United States District Court, M.D. Pennsylvania
REPORT & RECOMMENDATION
WILLIAM I. ARBUCKLE U.S. MAGISTRATE JUDGE.
April 10, 2018, Plaintiff Edward Thomas Kennedy
(“Plaintiff”) initiated this pro se
civil action by filing a Complaint. (Doc. 1). On June 14,
2018, Plaintiff filed an Amended Complaint-the operative
complaint in this case. (Doc. 9). In his Amended Complaint,
Plaintiff names the following eleven (11) Defendants: Robert
Evanchick; Bradley J. Getz; Tyree C. Blocker; Richard H.
D'Ambrosia; Pennsylvania State Police; Leslie S.
Richards; Pennsylvania Department of Transportation; Gregory
D. Johnson; Thomas G. Saylor; Joshua David Shapiro; and the
Commonwealth of Pennsylvania. (Doc. 9).
has been granted leave to proceed in forma pauperis.
(Doc. 17). Because he is proceeding in forma
pauperis, Plaintiff is subject to the screening
provisions in 28 U.S.C. § 1915(e). See Atamian v.
Burns, 236 Fed.Appx. 753, 755 (3d Cir. 2007) (“the
screening procedures set forth in 28 U.S.C. § 1915(e)
apply to in forma pauperis complaints filed by
prisoners and non-prisoners alike”). Under this
statute, the Court is required to dismiss any action that is
frivolous or malicious, fails to state a claim upon which
relief can be granted, or seeks monetary relief against a
defendant who is immune from such relief. 28 U.S.C. §
1915(e)(2)(B). See Collins v. Cundy, 603 F.2d 825,
828 (10th Cir. 1979) (“[T]here is no constitutional
right to the expenditure of public funds and the valuable
time of federal courts to prosecute an action which is
totally without merit.”).
reviewing Plaintiff's Complaint, I conclude that it fails
to state a claim upon which relief may be granted, and that
granting further leave to amend would be both futile and
inequitable given that Plaintiff is already litigating claims
relating to the events that transpired on June 2, 2017, and
August 28, 2017 through August 30, 2017-albeit asserted
against different defendants-in the Eastern District of
Pennsylvania. Accordingly, IT IS RECOMMENDED that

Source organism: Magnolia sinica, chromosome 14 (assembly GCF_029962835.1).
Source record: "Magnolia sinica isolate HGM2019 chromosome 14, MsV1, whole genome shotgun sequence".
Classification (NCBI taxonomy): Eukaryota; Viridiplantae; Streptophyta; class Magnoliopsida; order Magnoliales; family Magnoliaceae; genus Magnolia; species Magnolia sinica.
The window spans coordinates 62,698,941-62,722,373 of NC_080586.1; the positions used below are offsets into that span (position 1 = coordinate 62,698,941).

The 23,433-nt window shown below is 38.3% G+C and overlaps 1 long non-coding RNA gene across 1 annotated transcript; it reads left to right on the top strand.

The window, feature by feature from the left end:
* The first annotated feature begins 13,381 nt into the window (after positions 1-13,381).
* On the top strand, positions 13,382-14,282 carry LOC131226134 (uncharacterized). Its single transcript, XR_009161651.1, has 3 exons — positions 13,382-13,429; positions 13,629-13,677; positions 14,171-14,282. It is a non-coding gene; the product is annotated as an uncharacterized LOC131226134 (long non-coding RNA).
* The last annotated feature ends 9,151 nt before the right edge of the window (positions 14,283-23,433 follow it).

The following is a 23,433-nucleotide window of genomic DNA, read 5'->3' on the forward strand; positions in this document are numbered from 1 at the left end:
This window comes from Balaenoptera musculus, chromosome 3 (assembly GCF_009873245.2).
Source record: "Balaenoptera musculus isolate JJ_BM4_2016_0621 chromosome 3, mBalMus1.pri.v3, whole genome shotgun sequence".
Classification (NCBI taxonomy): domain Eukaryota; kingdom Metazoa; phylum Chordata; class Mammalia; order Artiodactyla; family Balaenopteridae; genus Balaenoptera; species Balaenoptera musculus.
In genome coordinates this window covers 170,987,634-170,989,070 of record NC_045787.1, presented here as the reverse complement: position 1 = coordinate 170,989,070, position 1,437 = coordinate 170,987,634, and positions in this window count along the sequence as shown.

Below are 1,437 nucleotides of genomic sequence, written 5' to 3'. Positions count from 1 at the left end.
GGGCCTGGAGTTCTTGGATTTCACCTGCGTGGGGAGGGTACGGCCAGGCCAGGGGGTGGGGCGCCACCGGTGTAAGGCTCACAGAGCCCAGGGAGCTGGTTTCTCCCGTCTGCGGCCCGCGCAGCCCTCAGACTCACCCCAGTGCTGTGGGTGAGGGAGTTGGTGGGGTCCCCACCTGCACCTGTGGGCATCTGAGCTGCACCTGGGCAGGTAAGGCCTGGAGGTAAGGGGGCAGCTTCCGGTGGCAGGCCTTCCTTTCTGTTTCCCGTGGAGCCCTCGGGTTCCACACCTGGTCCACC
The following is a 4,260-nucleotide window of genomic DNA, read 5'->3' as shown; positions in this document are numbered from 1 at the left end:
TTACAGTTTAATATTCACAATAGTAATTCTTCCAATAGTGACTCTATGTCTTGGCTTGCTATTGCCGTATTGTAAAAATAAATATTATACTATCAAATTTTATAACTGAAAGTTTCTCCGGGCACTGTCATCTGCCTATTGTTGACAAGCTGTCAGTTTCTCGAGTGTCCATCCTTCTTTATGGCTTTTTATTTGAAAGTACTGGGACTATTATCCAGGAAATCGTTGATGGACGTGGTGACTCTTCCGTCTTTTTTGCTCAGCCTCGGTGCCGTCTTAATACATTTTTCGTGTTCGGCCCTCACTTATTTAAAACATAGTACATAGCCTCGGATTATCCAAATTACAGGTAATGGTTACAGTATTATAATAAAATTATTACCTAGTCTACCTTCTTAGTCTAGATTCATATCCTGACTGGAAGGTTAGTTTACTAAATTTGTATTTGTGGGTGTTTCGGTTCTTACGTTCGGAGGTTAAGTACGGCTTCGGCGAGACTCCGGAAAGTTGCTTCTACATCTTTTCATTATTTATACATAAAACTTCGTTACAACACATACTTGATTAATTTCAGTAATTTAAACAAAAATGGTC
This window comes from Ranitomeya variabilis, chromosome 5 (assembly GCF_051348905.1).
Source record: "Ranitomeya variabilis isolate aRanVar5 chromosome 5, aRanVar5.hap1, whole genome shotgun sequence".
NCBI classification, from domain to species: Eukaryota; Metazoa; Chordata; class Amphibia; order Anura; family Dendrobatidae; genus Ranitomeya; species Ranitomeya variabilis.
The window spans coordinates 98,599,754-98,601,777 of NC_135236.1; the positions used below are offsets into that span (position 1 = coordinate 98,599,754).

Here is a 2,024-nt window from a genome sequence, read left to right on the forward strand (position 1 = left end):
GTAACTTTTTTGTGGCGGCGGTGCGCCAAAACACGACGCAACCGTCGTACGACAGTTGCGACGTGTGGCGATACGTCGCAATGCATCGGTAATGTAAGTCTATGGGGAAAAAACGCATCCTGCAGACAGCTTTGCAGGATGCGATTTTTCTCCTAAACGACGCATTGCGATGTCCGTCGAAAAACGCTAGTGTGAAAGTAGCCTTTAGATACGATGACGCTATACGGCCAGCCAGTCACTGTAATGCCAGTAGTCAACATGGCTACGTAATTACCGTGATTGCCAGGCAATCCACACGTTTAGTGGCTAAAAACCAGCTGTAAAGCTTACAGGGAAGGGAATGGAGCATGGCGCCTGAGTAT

Plaintiff's Amended Complaint (Doc. 9) be DISMISSED
without further leave to amend, and without prejudice to
pursuing claims related to the events that took place on June
2, 2017, and August 28, 2017 through August 30, 2017 in his
Eastern District Case, Kennedy v. Hanna,
5:18-CV-0977 (E.D. Pa. Mar. 23, 2018).
LEGAL STANDARD FOR SCREENING COMPLAINTS FILED BY LITIGANTS
PROCEEDING IN FORMA PAUPERIS
Court has a statutory obligation to conduct a preliminary
review of pro se complaints brought by
litigants given leave to proceed in forma pauperis.
Specifically, the Court is obliged to review the complaint in
accordance with 28 U.S.C. § 1915(e)(2), which provides,
in pertinent part:
(2) Notwithstanding any filing fee, or any portion thereof,
that may have been paid, the court shall dismiss the case at
any time if the court determines that -
(A) the allegation of poverty is untrue; or
(B) the action or appeal--
(i) is frivolous or malicious;
(ii) fails to state a claim on which relief may be granted;
(iii) seeks monetary relief against a defendant who is immune
from such relief.
performing this mandatory screening function, the Court
applies the same standard that is used to evaluate motions to
dismiss under Rule 12(b)(6) of the Federal Rules of Civil
Procedure, which provides that a complaint should be
dismissed for “failure to state a claim upon which
relief can be granted.” Fed.R.Civ.P. 12(b)(6). The
United States Court of Appeals for the Third Circuit has
observed the evolving standards governing pleading practice
in the federal courts, stating that “pleading standards
have seemingly shifted from simple notice pleading to a more
heightened form of pleading, requiring a plaintiff to plead
more than the possibility of relief to survive a motion to
dismiss.” Fowler v. UPMC Shadyside,
578 F.3d 203, 209-10 (3d Cir. 2009). “[A] complaint
must do more than allege the plaintiff's entitlement to
relief.” Id. at 211. It also “has to
‘show' such an entitlement with its facts.”
the sufficiency of the complaint under Rule 12(b)(6), the
court must conduct the following three-step inquiry:
First, the court must “tak[e] note of the elements a
plaintiff must plead to state a claim.” Iqbal,
129 S.Ct. at 1947. Second, the court should identify
allegations that, “because they are no more than
conclusions, are not entitled to the assumption of
truth.” Id. at 1950. Finally, “where
there are well-pleaded factual allegations, a court should
assume their veracity and then determine whether they
plausibly give rise to an entitlement for relief.”
Santiago v. Warminster Tp., 629 F.3d 121, 130 (3d
complaint filed by a pro se litigant is to be
liberally construed and ‘“however inartfully
pleaded, must be held to less stringent standards than formal
pleadings drafted by lawyers.'” Erickson v.
Pardus,551 U.S. 89, 94 (2007) (quoting Estelle v.
Gamble,429 U.S. 97, 106 (1976)). Nevertheless,
“pro se litigants still must allege sufficient facts in
their complaints to support a claim.” Mala v. Crown
Bay Marina, Inc., 704 F.3d 239, 245 (3d Cir. 2013).
Thus, a well-pleaded complaint must contain more than mere
legal labels and conclusions. Rather, a pro se
complaint must recite factual allegations that are ...